Four Steps to Manage Over-Thinking
“I’ll be thinking about things over and over and over again and it’s swirling around.” - Director, Engineering Consulting Firm
We all do it. Churn and agitate. Analyze and rationalize. Over-thinking wastes time and reduces productivity. How do you stop over-thinking while not short-changing evaluation of relevant information? As an accomplished over-thinker, I have considerable experience with analysis paralysis. Today, I’m a recovering over-thinker largely due to brain science. Neuroscience illuminates the dynamic inside the brain and provides a surprising solution.
Stop trying so hard and trust your gut more. Let me explain.
The brain isn’t designed to think too long or too hard. Cognitive thinking uses working memory which tires quickly, uses a lot of energy, and holds limited information at a time. Complex, ambiguous decisions exceed its ability. We over-think when we try to ‘figure out’ complex situations only using our thinking parts of the brain (in the prefrontal cortex) even though there are other perfectly good brain parts that would like to contribute. In short, over-thinking sub-optimizes brain resources. Ironic, huh?
Scott Grafton, MD and a team of researchers from UCSB’s Brain Imaging Center found that participants who learned the fastest were the ones who were able to shut off the frontal cortex and the anterior cingulate cortex. These are two areas of the brain associated with cognitive function, but which weren’t required for the task being learned.[i]
Similarly, activation of the brain’s executive-control centers—the parts of the prefrontal cortex that plan, organize, and manage your activities—are negatively associated with creative task performance. Too much activity in specific regions of the prefrontal cortex was the likely culprit behind “paralysis by analysis.” [ii]
So, what can you do to think less? Here are four steps to manage over-thinking that are effective in my work:
- Early warning signs. First, identify the early warning signs of over-thinking. You’ll hear over-thinking phrases like: This is taking w-a-y too long. We’re making it harder than it has to. We’ve been over it again and again. We’re spinning our wheels. This feels like a dog chasing its tail. Sound familiar? When you hear these words, you’re over-thinking it.
- Simplify and detach. Realize in that moment that you are too much “in your head.” Simplify the number of variables in the decision so you’re left with only the key ones. Now, detach from thinking. Trying too hard with the cognitive brain blocks deeply-stored memory where a lot of good stuff from your experience is housed. Shut down the whirring in the front of your head so that the subtle signals can get through. Take a short break to let your brain rest.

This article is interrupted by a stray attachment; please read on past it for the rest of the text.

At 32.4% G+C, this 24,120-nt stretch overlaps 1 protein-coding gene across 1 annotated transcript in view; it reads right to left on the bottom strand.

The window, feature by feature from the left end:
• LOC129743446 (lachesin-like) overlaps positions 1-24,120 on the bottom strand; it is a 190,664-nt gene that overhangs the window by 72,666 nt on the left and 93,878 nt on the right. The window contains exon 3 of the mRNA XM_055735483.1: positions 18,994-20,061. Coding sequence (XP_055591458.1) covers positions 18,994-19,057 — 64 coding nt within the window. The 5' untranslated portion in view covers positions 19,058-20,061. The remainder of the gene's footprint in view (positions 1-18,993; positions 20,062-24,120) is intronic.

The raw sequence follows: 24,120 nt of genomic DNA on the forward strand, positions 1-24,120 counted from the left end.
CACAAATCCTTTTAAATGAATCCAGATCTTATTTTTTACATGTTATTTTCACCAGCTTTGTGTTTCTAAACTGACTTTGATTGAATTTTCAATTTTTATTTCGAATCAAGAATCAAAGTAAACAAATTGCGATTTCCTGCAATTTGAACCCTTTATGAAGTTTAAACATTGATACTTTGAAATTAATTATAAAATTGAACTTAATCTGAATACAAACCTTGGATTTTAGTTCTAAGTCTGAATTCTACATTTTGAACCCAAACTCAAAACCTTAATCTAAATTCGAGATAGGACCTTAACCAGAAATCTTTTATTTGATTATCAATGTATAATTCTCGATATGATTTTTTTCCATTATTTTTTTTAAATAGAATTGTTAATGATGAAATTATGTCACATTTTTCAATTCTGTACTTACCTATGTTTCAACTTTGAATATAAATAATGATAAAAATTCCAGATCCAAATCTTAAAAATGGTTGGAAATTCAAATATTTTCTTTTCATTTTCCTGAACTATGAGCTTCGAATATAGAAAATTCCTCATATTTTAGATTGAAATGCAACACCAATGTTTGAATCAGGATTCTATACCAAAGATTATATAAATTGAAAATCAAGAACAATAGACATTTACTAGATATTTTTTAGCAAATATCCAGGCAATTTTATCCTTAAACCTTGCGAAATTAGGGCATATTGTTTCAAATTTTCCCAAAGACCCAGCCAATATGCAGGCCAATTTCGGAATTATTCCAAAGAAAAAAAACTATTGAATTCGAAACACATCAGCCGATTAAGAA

- Notice and name. Next, notice the nagging feeling that lurks behind all that thinking. It’s the nagging feeling that holds you back. It is trying to bring information from experiences stored in other parts of the brain that don’t have access to language. You can help out. Name the feeling (worry, anger, fear, concern) and elaborate. Here’s how one leader gets at the nagging feeling. “Okay, let’s face it head on: ‘What’s really bugging you?’”
- Resolve it to solve it. In order to solve the problem, you must resolve the nagging feeling. Typically, I find that nagging feelings are based in fear or insight. Early in our careers, fear-based feelings are common: fear of being wrong; disapproval from the boss; going against the rules. As a CEO, you probably dealt with most fears. My interviews with 77 executives showed that their nagging feelings are likely from insight. Insight, what some call intuition, is the integration of information such as experience, knowledge from others or seemingly unrelated situations that the brain creatively combines. Don’t ignore your insight. It’s the ticket to resolution.
“Intuition pushes me to ask questions. I get a feeling that there’s more to the story and that pushes me to ask questions and explore.” - CEO, Construction Materials Company
It’s possible to manage over-thinking with practice. Stop trying so hard and listen inside.
[i] Buczynski, Ruth, The Over-Thinking Brain: A New Way to Look at Learning. National Institute for the Clinical Application of Behavior Medicine. https://www.nicabm.com/brain-science54714/
[ii] Bergland, Christopher. Why Does Over-Thinking Sabotage the Creative Process? Psychology Today, https://www.psychologytoday.com/blog/the-athletes-way/201508/why-does-overthinking-sabotage-the-creative-process, posted August 19, 2015
About the Author
Shelley Row, P.E. is a leadership decision-making expert and a recovering over-thinker. A sought-after speaker and consultant, Shelley helps managers and leaders skillfully trust their infotuition. Shelley’s Infotuition Cognition-Intuition Balance Model represents the intersection of business pragmatics and gut feeling. For complex decisions, data alone is not enough, and infotuition is essential.
She founded Shelley Row Associates LLC and has conducted over 75 leadership interviews. Prior to that, she was a 30-year transportation-engineer and senior executive with the federal government.